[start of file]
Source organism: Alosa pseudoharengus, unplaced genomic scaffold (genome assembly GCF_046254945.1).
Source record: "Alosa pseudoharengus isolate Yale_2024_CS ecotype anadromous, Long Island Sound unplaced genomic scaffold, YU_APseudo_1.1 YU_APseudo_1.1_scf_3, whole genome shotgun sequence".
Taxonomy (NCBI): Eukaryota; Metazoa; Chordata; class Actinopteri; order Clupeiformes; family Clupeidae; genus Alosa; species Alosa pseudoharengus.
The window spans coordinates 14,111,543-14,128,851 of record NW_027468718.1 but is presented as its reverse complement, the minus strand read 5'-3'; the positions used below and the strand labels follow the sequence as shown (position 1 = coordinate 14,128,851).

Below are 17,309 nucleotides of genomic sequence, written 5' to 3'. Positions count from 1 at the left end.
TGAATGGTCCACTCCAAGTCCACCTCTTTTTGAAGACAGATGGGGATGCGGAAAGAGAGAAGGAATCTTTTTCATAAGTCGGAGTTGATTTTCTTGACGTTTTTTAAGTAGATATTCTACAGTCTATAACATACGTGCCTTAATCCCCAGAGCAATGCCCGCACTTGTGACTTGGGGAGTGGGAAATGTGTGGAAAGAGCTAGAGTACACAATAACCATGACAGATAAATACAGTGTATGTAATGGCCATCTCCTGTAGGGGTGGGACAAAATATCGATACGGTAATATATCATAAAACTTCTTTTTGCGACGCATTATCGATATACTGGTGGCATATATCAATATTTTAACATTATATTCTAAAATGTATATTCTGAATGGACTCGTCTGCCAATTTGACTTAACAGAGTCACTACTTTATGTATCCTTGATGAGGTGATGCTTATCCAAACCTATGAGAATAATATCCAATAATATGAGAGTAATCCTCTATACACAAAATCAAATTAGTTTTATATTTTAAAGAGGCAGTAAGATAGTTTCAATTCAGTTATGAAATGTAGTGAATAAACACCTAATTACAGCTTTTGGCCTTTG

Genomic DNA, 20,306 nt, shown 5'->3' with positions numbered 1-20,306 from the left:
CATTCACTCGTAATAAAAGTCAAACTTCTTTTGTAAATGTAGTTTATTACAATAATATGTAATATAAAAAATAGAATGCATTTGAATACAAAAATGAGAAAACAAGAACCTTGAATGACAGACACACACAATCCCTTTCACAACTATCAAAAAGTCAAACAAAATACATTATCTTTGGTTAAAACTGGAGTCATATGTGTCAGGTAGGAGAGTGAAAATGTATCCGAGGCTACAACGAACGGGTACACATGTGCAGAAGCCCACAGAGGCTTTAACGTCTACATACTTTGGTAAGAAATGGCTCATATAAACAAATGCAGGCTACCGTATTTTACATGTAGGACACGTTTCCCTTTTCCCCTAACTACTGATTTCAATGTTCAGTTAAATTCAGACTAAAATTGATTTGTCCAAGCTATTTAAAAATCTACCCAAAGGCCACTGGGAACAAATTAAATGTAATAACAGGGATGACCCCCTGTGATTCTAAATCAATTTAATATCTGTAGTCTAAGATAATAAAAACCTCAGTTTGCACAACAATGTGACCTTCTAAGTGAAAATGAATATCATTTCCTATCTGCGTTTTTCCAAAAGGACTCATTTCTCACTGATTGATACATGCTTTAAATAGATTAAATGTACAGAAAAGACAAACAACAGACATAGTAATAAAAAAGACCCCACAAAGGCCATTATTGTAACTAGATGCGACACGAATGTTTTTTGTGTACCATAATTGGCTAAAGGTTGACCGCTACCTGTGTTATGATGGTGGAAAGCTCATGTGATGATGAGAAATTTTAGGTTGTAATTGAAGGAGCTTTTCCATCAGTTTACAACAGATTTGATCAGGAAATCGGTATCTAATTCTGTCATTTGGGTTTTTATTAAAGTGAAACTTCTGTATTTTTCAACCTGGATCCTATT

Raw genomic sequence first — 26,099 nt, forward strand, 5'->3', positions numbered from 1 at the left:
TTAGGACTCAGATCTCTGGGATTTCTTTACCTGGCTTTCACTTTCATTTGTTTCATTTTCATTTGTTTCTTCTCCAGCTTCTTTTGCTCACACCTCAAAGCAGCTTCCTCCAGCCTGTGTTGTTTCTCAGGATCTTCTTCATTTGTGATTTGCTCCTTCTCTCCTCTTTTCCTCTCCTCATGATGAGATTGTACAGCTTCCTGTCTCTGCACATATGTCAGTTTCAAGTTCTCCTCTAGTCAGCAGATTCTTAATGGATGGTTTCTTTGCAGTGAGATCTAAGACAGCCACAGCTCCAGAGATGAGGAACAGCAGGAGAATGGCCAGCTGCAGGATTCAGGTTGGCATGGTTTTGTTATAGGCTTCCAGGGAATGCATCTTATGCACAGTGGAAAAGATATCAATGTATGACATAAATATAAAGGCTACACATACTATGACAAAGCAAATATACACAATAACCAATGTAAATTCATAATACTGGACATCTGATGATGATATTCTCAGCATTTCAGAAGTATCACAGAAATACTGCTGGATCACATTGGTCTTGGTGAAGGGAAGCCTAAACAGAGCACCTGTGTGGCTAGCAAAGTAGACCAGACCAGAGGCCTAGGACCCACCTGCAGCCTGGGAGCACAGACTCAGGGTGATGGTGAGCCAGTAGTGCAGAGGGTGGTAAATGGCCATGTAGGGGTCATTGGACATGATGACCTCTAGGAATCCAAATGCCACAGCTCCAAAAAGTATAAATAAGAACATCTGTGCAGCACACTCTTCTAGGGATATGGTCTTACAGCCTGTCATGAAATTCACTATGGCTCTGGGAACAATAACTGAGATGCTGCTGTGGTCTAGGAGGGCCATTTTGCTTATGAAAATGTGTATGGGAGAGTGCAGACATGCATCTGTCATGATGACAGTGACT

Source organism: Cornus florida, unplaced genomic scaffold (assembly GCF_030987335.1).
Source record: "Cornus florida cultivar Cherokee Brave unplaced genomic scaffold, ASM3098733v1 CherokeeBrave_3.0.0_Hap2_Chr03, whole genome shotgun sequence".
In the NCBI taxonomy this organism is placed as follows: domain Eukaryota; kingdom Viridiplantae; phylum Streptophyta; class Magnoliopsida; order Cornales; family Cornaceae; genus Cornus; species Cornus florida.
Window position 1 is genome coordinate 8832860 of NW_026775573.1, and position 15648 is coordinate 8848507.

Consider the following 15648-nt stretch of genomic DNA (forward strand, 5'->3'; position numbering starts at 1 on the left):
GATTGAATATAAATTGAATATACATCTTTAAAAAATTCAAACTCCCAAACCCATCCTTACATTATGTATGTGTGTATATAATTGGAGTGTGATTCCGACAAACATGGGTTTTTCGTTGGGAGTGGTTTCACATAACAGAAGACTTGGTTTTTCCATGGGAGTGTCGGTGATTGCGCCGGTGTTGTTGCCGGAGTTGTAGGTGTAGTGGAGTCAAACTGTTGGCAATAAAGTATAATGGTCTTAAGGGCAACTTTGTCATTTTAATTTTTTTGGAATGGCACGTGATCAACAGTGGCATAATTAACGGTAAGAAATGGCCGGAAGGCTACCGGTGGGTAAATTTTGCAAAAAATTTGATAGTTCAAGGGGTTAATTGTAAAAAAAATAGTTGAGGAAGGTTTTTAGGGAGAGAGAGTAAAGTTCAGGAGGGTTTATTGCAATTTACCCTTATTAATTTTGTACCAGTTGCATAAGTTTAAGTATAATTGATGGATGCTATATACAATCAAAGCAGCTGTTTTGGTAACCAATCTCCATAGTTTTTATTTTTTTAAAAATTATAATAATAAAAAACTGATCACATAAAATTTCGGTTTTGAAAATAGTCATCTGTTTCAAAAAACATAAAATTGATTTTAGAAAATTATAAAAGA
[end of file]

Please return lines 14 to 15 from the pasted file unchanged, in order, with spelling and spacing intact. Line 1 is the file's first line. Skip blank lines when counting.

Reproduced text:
Window position 1 is genome coordinate 8832860 of NW_026775573.1, and position 15648 is coordinate 8848507.

Consider the following 15648-nt stretch of genomic DNA (forward strand, 5'->3'; position numbering starts at 1 on the left):